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History 8
The Japanese Occupation (1941-1945)

World War II started in Europe on September 1, 1939 when Germany invaded
Poland.  In the Asia-Pacific region the increasing Japanese military imperialism
alarmed the United States, and made war with Japan almost a certainly.

In preparation for war, General Douglas MacArthur was put in command of the
16,000 American soldiers stationed in the country combined with 12,000 strong
Philippine Scouts.

Fleets of Japanese airborne bombers launched a surprise attack on Clark Air
Base in Pampanga and other American military installations in Manila, Baguio,
and Davao on December 8, 1941, just hours after the Japanese attacked Pearl
Harbor. It was the start of the Japanese invasion and subsequent occupation of
the Philippines. Due to lack of adequate defence and air support, the American
military fleet withdrew to Java on December 12, 1941.

Japanese troops landed in Lingayen Gulf on December 22, 1941and quickly
advanced across Central Luzon towards Manila. MacArthur declared Manila an
open city to prevent its destruction and the Commonwealth government of
President Quezon was moved to Corregidor where MacArthur concentrated his
military troops in the adjoining Bataan peninsula.

IN BUSINESS: The Philippine Airlines (PAL) was established in 1941. Its first
commercial flight was a 45-minute flight from Manila to Baguio using a twin-
engine Beech Model 18 aircraft with five passengers aboard, on March 15, 1941.
PAL is known to be Asia's pioneer commercial airline.

The Japanese occupying forces led by Masaharu Homma entered Manila on
January 2, 1942, signaling the Fall of Manila.

General Edward P. King surrendered on April 9, 1942 to spare the lives of some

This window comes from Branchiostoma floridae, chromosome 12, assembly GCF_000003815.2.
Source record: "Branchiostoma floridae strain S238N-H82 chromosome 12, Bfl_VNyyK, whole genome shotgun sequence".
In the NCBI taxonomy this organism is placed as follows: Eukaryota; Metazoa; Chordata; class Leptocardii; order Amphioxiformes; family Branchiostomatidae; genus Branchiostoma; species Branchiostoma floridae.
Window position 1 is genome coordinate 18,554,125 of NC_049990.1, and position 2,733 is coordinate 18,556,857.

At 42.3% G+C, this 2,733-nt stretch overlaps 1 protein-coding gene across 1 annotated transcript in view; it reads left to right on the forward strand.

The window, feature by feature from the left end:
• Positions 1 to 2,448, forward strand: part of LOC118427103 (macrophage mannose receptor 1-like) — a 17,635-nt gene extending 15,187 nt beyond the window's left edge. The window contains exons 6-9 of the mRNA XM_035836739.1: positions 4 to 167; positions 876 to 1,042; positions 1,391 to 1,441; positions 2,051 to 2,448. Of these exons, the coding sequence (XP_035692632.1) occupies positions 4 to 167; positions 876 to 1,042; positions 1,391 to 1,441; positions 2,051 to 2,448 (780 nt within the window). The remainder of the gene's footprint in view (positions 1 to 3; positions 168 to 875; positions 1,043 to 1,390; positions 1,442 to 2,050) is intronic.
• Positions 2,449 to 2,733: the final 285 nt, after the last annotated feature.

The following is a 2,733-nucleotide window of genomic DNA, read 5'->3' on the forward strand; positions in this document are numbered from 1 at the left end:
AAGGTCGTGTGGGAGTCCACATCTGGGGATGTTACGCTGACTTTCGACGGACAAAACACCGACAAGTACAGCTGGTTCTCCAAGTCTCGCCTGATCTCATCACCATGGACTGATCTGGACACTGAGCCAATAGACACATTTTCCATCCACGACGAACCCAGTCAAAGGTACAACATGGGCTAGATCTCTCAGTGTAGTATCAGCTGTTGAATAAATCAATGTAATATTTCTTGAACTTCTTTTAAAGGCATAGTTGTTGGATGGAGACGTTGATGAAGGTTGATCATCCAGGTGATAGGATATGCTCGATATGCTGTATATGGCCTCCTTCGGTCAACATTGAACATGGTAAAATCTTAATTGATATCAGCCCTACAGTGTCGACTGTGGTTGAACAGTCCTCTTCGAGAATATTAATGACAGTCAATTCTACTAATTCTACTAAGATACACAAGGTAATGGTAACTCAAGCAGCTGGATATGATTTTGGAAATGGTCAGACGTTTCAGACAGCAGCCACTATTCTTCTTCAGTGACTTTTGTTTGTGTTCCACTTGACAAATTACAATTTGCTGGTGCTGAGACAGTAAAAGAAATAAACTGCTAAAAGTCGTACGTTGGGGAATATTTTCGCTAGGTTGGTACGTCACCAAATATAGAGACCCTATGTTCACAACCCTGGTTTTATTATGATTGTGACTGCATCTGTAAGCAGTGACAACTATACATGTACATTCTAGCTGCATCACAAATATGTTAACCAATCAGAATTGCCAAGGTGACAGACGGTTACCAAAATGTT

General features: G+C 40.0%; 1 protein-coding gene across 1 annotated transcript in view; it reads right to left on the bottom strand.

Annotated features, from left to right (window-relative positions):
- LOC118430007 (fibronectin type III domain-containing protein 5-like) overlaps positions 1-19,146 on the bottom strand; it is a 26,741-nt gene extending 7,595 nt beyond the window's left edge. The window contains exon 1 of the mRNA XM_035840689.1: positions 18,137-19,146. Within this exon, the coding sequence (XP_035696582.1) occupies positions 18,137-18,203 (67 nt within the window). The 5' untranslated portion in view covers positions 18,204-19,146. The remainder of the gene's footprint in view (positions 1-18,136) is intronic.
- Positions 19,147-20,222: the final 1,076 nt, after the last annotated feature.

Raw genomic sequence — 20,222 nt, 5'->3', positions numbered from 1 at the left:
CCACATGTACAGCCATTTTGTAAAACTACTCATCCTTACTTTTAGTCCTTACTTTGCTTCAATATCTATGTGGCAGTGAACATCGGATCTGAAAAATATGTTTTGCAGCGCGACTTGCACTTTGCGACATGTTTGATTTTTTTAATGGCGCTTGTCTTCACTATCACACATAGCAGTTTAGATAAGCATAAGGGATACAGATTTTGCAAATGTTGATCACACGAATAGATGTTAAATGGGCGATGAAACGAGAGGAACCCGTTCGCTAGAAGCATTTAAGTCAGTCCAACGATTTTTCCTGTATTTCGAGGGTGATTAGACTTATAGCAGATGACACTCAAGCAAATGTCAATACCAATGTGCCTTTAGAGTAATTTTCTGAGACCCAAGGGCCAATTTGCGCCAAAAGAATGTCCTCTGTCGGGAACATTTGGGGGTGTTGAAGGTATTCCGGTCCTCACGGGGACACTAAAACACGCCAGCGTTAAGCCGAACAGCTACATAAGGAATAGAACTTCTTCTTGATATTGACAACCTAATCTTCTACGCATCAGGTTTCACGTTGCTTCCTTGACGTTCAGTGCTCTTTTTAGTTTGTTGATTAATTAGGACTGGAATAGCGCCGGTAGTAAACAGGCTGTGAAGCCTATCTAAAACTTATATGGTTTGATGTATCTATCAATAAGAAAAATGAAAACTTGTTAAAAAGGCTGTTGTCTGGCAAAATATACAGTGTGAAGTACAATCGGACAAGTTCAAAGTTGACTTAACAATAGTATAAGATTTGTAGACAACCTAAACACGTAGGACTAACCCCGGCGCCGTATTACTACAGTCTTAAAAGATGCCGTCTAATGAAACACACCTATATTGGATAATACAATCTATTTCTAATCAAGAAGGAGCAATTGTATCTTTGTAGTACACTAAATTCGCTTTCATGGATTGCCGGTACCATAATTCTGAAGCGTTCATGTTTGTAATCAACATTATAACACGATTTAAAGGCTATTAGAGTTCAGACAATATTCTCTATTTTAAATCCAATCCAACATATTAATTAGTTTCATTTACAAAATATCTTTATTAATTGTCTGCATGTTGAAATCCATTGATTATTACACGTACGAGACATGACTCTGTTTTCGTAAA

76,000 starving and sick Filipino and American soldiers in what  is considered the
Fall of Bataan. The outnumbered and battle weary soldiers did not receive badly
needed reinforcements, and eventually ran out of supplies and ammunitions. The
Japanese led their captives in a harrowing ten-day "Death March" to internment
camps where an estimated 7,000 to 10,000 soldiers were either killed, or died
along the way.

General Jonathan Wainwright surrendered the USAFFE armed forces in the
Philippines to General Masaharu Homma of the Japanese Imperial Army on May
6, 1942 in what is considered to be the Fall of Corregidor.

The Kapisanan sa Paglilingkod sa Bagong Pilipinas (Kalibapi) was established
and elected Jose P. Laurel as President of the Philippines. This party, however,
lasted only until 1945. Laurel was later accused of Japanese collaboration.

General Douglas MacArthur landed in Leyte Gulf with Sergio Osmeña Sr. and
Carlos P. Romulo on October 20, 1944. This signaled the liberation of the
Philippines from the Japanese forces. It was a fulfillment of MacArthur’s
declaration in 1942 that "I shall return."

Sergio Osmeña succeeded President Quezon as President of the Philippine
Commonwealth on August 1, 1944. President Quezon died of Tuberculosis while
in exile at Saranac Lake, New York.

Makabayang Kalipunan ng mga Pilipino (Makapili) was organized on December 8,
1944.  The Japanese used its members to inform on guerrilla sympathizers.
Historical events

Early history
Ferdinand Magellan's expedition of 1521
Spanish colonization
Spanish-American war
Post-war era
The socialist  movement
Philippine Commonwealth (1933-1937)
Japanese occupation (1941-1945)
Post-Japanese occupation (1945-1956
Peace time era (1957-1965)
Ferdinand Marcos regime (1965-1986)
Return of democracy (1987 to present)